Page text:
Erectile dysfunction (ED), also known as impotence, is a common condition estimated to affect roughly 50% of all men aged between 40 and 70. ED is when a man cannot get or keep an erection long enough to have satisfactory sex. It can also refer to a lack of sexual desire (libido).
Now and again you may have trouble getting an erection if you are tired, stressed or have drunk too much alcohol. ED is only a problem when it continues to happen on a regular basis.
Erectile dysfunction may be caused by both psychological and physical factors
ED can be caused by physical factors where the narrowing of the blood vessels leading to the penis reduces blood flow to your penis. This may be due to an underlying health condition such as diabetes, high blood pressure and heart disease. In some cases, ED may be a sign of early heart disease so it is important to have it investigated fully by your GP. Other physical factors that can cause ED include changes to your hormone levels, injury or surgery. Some medications also cause erectile dysfunction. If you’re worried that your medication is causing erectile dysfunction, talk to us as there might be other options that you could try. Don’t stop taking a medicine without discussing it with a qualified professional first.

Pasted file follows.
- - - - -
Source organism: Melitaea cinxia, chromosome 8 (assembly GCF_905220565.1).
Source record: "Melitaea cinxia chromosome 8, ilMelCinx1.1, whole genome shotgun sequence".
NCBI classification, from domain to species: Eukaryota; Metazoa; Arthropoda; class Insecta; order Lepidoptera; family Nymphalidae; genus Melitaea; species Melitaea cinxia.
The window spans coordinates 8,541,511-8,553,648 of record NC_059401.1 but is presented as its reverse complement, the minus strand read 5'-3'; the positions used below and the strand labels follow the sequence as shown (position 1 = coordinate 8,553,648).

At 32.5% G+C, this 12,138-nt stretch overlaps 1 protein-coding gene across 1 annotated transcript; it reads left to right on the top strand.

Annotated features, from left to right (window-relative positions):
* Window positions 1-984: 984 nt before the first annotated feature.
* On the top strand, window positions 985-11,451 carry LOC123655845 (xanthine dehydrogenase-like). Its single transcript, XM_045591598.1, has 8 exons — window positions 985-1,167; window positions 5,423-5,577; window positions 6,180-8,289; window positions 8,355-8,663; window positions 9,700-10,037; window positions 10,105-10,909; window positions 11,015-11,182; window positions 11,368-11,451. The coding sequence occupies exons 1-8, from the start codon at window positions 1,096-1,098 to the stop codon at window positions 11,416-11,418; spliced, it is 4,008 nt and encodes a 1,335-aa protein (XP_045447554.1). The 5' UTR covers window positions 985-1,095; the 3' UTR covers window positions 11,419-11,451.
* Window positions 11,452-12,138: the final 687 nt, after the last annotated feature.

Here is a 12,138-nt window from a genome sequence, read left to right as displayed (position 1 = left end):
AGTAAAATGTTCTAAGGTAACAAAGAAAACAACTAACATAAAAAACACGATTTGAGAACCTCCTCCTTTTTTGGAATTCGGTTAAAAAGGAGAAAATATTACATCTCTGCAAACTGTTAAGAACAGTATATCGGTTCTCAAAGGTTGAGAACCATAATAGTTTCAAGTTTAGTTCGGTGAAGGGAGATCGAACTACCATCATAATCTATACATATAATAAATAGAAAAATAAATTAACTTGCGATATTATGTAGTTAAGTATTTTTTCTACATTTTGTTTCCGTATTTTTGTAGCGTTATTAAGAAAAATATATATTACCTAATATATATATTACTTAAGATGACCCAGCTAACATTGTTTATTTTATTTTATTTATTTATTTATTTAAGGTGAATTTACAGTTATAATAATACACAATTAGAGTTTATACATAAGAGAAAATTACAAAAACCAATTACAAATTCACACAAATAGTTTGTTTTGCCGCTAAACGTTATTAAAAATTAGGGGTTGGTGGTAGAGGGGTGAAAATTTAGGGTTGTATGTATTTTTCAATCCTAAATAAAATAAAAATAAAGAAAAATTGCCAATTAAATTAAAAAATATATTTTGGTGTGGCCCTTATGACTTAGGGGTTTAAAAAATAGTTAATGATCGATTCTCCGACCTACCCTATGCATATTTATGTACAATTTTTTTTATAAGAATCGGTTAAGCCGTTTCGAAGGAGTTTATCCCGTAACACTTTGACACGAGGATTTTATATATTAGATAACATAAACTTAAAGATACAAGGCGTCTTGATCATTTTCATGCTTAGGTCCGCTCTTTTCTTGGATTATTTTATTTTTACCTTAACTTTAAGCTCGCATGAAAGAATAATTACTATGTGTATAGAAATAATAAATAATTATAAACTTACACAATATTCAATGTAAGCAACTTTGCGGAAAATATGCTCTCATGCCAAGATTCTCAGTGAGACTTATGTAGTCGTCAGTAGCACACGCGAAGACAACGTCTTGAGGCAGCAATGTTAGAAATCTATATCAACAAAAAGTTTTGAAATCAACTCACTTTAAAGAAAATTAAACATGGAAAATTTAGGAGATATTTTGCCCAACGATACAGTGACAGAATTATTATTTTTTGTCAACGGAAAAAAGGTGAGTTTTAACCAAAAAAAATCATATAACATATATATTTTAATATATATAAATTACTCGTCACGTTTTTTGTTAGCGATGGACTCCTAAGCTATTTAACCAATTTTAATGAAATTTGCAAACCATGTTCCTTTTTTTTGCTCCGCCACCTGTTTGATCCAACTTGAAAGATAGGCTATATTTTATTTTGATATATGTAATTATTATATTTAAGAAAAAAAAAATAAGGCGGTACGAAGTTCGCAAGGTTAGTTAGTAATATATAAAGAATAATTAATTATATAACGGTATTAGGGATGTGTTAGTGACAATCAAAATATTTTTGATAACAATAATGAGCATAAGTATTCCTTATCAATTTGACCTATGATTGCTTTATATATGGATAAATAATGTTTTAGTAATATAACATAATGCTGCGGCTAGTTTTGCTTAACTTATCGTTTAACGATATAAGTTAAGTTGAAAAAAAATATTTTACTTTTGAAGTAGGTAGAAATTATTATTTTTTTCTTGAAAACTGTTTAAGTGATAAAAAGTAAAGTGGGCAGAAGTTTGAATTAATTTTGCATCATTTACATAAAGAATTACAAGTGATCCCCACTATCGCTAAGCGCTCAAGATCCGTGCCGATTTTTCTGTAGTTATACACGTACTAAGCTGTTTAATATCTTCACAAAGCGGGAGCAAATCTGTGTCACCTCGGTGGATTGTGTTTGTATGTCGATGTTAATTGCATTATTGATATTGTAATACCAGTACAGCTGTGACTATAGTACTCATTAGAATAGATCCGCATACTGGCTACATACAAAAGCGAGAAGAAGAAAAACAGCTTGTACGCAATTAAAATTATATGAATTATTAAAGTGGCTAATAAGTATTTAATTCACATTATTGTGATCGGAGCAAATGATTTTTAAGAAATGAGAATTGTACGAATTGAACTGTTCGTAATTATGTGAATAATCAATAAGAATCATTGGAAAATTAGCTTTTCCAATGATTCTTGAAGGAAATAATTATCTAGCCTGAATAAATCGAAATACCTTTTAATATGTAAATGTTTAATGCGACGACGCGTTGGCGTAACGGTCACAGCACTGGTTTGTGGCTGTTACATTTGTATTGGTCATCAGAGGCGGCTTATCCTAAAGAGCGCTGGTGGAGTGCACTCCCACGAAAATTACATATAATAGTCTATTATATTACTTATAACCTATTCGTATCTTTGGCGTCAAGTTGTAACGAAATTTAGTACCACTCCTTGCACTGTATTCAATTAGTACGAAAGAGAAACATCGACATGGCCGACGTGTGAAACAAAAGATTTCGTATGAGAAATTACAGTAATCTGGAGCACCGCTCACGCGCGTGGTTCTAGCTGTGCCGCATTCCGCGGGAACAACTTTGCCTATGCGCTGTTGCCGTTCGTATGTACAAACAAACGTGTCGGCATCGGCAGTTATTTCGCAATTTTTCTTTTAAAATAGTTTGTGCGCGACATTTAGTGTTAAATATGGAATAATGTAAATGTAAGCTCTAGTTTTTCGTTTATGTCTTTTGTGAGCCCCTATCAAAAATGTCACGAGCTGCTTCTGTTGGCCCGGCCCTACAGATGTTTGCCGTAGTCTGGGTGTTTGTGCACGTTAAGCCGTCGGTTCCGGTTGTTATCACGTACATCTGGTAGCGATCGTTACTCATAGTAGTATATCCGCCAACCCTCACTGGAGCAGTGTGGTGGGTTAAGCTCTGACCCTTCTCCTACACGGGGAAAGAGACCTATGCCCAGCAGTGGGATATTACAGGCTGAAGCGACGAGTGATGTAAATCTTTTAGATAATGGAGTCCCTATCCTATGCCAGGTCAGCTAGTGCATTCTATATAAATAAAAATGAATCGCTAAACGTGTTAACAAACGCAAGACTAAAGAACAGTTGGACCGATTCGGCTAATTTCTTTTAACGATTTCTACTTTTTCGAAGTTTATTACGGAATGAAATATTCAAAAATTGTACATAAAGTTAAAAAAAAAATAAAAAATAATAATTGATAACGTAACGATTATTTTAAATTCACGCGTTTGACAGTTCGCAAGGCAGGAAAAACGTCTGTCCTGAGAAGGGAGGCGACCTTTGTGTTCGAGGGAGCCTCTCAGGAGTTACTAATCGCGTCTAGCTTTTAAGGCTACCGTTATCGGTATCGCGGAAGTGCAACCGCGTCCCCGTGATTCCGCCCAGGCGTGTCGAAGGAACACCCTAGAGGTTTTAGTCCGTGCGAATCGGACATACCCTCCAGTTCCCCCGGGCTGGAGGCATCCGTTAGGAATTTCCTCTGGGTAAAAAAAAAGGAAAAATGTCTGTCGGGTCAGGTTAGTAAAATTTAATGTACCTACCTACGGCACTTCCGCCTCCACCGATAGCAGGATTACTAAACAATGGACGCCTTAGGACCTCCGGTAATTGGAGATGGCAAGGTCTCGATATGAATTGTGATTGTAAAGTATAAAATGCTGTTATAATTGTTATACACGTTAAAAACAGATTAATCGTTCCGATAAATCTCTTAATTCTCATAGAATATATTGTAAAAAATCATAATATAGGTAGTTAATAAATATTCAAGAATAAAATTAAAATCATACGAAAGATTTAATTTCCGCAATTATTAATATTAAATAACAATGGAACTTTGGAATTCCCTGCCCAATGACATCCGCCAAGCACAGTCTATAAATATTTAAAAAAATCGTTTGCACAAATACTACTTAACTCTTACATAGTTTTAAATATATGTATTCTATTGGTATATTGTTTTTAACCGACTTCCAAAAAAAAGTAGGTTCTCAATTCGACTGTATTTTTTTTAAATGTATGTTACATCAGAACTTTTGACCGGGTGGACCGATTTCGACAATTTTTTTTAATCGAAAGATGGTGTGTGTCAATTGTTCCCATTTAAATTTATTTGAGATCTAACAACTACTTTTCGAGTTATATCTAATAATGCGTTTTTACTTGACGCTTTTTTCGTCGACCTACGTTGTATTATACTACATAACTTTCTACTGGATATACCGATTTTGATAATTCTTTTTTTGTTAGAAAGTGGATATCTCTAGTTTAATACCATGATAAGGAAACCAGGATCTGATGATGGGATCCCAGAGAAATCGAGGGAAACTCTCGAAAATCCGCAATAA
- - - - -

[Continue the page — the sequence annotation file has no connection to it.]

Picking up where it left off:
Psychological issues such as stress, anxiety or depression can also affect whether you feel physically able to get and keep an erection. Relationship problems, lack of confidence, sexual issues from the past or experiences of sexual abuse can cause erectile dysfunction. Counselling can help to resolve these issues. See our section on mental health for more information on counselling.
Erectile dysfunction can also be caused by both physical and psychological factors. An example might be, if you have diabetes and find it difficult to get an erection, you may then be worried about this. The two factors together can lead to an episode of ED.
Your treatment will depend on the underlying problem causing erectile dysfunction.
Erectile problems can often be improved by changing to a healthier lifestyle. Some changes that you can make yourself include:
- Lose weight
- Exercise often
- Stop smoking
- Lower stress levels
- Don’t drink too much alcohol
- Don’t take drugs
In some cases, psychosexual counselling may be recommended. In more complex cases, we may recommend a referral to a specialist.
New medications have significantly improved the treatment of erectile dysfunction and we will be happy to discuss these medications with you.
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Irish Heart Foundation – Guide to Erectile Dysfunction and Heart Disease
Patient – Guide to Erectile Dysfunction